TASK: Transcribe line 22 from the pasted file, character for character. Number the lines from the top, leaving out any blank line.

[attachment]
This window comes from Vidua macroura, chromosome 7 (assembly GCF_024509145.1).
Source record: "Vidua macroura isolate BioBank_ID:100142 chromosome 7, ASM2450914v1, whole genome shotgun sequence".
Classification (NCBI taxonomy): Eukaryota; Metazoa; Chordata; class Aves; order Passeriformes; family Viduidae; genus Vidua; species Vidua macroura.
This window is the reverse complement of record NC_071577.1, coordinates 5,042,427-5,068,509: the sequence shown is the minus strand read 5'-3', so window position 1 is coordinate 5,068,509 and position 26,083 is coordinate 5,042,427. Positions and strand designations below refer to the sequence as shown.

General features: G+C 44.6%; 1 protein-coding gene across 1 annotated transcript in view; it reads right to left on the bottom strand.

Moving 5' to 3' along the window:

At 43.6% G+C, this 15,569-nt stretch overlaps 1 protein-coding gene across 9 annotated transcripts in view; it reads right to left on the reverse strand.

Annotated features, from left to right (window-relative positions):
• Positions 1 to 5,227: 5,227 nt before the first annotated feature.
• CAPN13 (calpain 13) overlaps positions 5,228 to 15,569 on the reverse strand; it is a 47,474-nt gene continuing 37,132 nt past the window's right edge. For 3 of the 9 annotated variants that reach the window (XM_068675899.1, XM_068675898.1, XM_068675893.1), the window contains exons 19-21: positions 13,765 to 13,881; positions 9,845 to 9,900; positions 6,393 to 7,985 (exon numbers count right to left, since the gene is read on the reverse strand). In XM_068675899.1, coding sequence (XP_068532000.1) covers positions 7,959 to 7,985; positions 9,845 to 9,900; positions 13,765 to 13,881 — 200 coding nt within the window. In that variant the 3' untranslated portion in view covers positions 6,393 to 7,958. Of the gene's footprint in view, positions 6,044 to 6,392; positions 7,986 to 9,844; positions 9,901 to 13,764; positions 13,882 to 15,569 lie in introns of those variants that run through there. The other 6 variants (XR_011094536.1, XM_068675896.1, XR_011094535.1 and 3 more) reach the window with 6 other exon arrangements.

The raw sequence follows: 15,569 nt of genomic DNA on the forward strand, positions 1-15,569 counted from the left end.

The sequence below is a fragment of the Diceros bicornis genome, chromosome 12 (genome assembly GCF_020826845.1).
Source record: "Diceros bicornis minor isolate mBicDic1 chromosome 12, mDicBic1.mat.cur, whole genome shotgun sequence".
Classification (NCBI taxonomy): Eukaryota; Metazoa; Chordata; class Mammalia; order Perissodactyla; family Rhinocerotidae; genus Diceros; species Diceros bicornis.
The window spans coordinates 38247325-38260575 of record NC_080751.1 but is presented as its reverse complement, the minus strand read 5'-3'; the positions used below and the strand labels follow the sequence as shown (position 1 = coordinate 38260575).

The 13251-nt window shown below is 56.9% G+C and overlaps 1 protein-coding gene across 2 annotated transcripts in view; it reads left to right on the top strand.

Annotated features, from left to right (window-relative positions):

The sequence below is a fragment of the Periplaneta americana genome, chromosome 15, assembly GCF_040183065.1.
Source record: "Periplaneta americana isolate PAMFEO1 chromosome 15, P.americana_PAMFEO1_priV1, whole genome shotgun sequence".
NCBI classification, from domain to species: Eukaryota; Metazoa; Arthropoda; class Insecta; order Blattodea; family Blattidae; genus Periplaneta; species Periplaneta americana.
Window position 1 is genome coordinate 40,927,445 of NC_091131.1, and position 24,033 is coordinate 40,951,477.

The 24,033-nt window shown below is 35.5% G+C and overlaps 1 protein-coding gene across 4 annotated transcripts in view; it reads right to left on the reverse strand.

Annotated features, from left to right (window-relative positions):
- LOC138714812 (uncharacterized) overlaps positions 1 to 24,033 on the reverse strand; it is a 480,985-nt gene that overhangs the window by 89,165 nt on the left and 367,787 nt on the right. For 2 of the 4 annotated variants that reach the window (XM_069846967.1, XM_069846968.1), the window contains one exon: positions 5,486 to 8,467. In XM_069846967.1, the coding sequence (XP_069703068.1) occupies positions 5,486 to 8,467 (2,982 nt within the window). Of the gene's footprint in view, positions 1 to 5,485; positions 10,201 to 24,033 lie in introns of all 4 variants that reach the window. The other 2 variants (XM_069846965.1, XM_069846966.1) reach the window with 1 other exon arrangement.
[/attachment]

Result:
The 24,033-nt window shown below is 35.5% G+C and overlaps 1 protein-coding gene across 4 annotated transcripts in view; it reads right to left on the reverse strand.